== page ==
By David Green
Four of the seven quickest hundreds in Test history have come at the Western Australian Cricket Association (WACA -or should it now be renamed the Whacker?!) – three of these have been scored by opening batsmen and indeed are the three quickest hundreds ever scored by openers in Test history.
The first of the three scored by Roy Fredericks against a fearsome Australian attack including Dennis Lillee and Jeff Thomson, but would recommend reading this wonderful recollection by The Guardian’s Andy Bull of a remarkably courageous innings from the batsman they called Kid Cement.
Fredericks reached his hundred in 71 balls, a feat bettered by one ball by Chris Gayle in 2009 (in the days before he became a full-time T20 mercenary) in an innings that Nathan Hauritz, in particular, still probably hasn’t recovered from the spanking administered to him.
India must be feeling pretty dispirited having been blasted out for just 161 in a series that they are already 0-2 down in. But nothing could have prepared them for the slaughter that David Warner had in store for them.
Whilst all the Indian bowlers are probably organising one-way tickets - are there any other? - to Switzerland for an appointment with Dignitas after a shocking performance, nothing should be taken away from Warner’s gun-slinging performance.
He didn’t give a chance, carted all of the four-man Indian pace attack around the park, smashed Vinay Kumar’s fourth ball in Test cricket back over his head for six and reached his hundred in the most appropriate fashion by hitting another monstrous six off the same unfortunate debutant, whose retirement from Test cricket probably cannot come soon enough.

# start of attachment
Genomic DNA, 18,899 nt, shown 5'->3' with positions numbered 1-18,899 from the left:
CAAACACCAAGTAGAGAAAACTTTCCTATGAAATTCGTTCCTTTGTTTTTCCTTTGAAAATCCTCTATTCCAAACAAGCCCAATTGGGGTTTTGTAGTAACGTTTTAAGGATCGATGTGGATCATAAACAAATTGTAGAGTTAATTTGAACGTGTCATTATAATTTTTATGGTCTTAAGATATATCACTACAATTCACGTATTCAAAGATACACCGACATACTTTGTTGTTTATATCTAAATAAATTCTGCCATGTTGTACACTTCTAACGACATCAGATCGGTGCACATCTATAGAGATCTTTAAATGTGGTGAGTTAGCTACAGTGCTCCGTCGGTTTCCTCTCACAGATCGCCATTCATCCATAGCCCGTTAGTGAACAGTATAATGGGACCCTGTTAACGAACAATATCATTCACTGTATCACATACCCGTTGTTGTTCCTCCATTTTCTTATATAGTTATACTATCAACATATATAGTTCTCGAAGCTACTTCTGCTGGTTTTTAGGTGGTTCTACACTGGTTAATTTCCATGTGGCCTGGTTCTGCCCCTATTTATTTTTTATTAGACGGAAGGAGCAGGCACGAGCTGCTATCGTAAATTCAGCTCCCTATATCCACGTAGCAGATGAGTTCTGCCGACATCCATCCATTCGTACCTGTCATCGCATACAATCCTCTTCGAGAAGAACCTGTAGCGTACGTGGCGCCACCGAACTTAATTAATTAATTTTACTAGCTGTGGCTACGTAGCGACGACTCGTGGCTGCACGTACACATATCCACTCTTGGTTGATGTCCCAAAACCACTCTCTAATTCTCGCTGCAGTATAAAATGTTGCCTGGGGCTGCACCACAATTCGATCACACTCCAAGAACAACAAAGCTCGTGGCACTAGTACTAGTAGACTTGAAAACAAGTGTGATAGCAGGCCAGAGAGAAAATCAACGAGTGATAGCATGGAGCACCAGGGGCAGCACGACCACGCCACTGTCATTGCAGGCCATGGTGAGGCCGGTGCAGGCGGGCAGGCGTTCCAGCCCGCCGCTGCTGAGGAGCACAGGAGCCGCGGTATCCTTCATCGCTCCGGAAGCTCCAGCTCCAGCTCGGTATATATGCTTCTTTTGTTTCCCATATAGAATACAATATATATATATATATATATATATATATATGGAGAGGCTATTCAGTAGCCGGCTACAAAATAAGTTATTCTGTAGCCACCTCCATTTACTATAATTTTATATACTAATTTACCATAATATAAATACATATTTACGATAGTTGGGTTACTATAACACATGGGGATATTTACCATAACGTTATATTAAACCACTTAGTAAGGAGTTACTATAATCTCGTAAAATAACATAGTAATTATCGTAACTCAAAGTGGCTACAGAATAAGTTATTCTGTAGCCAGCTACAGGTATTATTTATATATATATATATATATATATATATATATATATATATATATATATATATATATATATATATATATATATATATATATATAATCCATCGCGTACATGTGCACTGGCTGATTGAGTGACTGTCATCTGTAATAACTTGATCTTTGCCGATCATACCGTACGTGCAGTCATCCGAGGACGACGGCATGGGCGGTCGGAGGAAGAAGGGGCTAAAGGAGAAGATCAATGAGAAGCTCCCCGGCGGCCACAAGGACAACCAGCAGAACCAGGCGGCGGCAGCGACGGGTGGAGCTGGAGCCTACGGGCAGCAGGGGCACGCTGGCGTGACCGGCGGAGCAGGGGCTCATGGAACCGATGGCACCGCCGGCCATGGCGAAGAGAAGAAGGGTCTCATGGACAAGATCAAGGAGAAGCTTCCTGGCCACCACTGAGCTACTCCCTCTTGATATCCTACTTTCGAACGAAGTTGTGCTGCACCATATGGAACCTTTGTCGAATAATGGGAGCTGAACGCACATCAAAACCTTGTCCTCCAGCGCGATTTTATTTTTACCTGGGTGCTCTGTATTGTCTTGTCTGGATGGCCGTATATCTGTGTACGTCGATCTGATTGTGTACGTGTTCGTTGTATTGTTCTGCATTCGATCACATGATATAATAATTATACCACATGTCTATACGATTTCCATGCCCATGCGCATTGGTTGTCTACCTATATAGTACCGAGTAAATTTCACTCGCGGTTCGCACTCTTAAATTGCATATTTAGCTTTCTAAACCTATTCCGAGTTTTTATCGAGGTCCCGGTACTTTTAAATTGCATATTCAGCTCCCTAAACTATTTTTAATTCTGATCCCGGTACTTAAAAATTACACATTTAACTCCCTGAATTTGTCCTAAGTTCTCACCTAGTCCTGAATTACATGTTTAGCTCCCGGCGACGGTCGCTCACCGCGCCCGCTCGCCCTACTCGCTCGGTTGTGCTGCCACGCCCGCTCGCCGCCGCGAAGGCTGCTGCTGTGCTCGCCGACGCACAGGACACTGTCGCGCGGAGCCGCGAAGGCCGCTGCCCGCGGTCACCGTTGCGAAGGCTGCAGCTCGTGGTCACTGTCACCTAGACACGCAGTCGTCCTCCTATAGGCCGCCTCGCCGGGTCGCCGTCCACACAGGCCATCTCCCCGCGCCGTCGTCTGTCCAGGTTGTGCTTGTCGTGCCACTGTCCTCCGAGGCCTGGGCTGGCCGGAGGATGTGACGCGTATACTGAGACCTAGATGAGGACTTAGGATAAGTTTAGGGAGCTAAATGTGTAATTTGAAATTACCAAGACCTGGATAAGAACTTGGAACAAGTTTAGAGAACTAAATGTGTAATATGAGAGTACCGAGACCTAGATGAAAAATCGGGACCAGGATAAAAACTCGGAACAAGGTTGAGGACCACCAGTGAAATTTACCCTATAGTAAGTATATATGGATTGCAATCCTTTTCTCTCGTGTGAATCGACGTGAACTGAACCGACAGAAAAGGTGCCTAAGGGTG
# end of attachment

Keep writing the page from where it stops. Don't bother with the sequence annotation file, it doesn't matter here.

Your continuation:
As a result Warner beat Gayle’s mark by one ball to join Shivnarine Chanderpaul - who must have left his pet crab at home on that particular day - as the joint-fourth fastest century maker in Test history.
In his first five Tests, Warner has now become only the sixth batsmen ever to carry his bat in the fourth innings of a Test as well as scoring the quickest hundred ever by an opener in Test history, which makes our initial assessment that Warner wouldn’t cut the mustard in the long form of the game look pretty foolish.
But not as foolish as an Indian side who have now let Australia rack up 771 for one since reducing them to 37 for three3 in Sydney with partnerships of 288, 334* and now 149*. Duncan Fletcher who has lost his last 11 overseas Tests as coach of England and now India is staring down the barrel once again.
(David Green is the brain behind the irreverent The Reverse Sweep blog and also writes for a number of cricket publications and sites such as World Cricket Watch. You can follow him on Twitter also@TheReverseSweep. David was a decent schoolboy and club cricketer (and scored his maiden 100 the same week that Sachin Tendulkar scored his first Test ton) but not good enough to fulfill his childhood dream of emulating Douglas Jardine by winning the Ashes in Australia and annoying the locals into the bargain. He now lives with his wife and two young children in the South of France and will one day write the definitive biography of Hedley Verity)